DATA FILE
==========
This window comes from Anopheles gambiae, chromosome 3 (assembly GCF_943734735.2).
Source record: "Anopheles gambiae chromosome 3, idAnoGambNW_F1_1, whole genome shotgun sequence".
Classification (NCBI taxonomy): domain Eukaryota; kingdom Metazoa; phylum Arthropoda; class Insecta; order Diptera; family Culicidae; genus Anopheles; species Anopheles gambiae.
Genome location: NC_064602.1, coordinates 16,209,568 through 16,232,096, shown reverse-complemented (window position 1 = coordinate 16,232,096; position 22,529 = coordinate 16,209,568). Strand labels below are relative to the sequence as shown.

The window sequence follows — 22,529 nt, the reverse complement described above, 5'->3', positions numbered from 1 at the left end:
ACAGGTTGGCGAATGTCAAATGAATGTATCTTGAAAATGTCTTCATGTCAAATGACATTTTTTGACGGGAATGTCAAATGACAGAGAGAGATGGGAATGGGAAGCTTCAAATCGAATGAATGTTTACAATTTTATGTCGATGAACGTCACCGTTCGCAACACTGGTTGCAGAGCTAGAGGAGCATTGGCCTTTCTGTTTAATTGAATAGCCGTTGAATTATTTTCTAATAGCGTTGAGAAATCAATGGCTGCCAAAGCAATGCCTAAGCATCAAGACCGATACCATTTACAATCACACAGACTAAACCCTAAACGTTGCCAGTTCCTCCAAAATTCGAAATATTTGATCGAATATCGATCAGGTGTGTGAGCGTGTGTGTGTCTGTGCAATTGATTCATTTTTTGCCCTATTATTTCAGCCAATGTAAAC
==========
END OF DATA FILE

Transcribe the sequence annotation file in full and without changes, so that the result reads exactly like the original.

This window comes from Anopheles gambiae, chromosome 3 (assembly GCF_943734735.2).
Source record: "Anopheles gambiae chromosome 3, idAnoGambNW_F1_1, whole genome shotgun sequence".
Classification (NCBI taxonomy): domain Eukaryota; kingdom Metazoa; phylum Arthropoda; class Insecta; order Diptera; family Culicidae; genus Anopheles; species Anopheles gambiae.
Genome location: NC_064602.1, coordinates 16,209,568 through 16,232,096, shown reverse-complemented (window position 1 = coordinate 16,232,096; position 22,529 = coordinate 16,209,568). Strand labels below are relative to the sequence as shown.

The window sequence follows — 22,529 nt, the reverse complement described above, 5'->3', positions numbered from 1 at the left end:
ACAGGTTGGCGAATGTCAAATGAATGTATCTTGAAAATGTCTTCATGTCAAATGACATTTTTTGACGGGAATGTCAAATGACAGAGAGAGATGGGAATGGGAAGCTTCAAATCGAATGAATGTTTACAATTTTATGTCGATGAACGTCACCGTTCGCAACACTGGTTGCAGAGCTAGAGGAGCATTGGCCTTTCTGTTTAATTGAATAGCCGTTGAATTATTTTCTAATAGCGTTGAGAAATCAATGGCTGCCAAAGCAATGCCTAAGCATCAAGACCGATACCATTTACAATCACACAGACTAAACCCTAAACGTTGCCAGTTCCTCCAAAATTCGAAATATTTGATCGAATATCGATCAGGTGTGTGAGCGTGTGTGTGTCTGTGCAATTGATTCATTTTTTGCCCTATTATTTCAGCCAATGTAAAC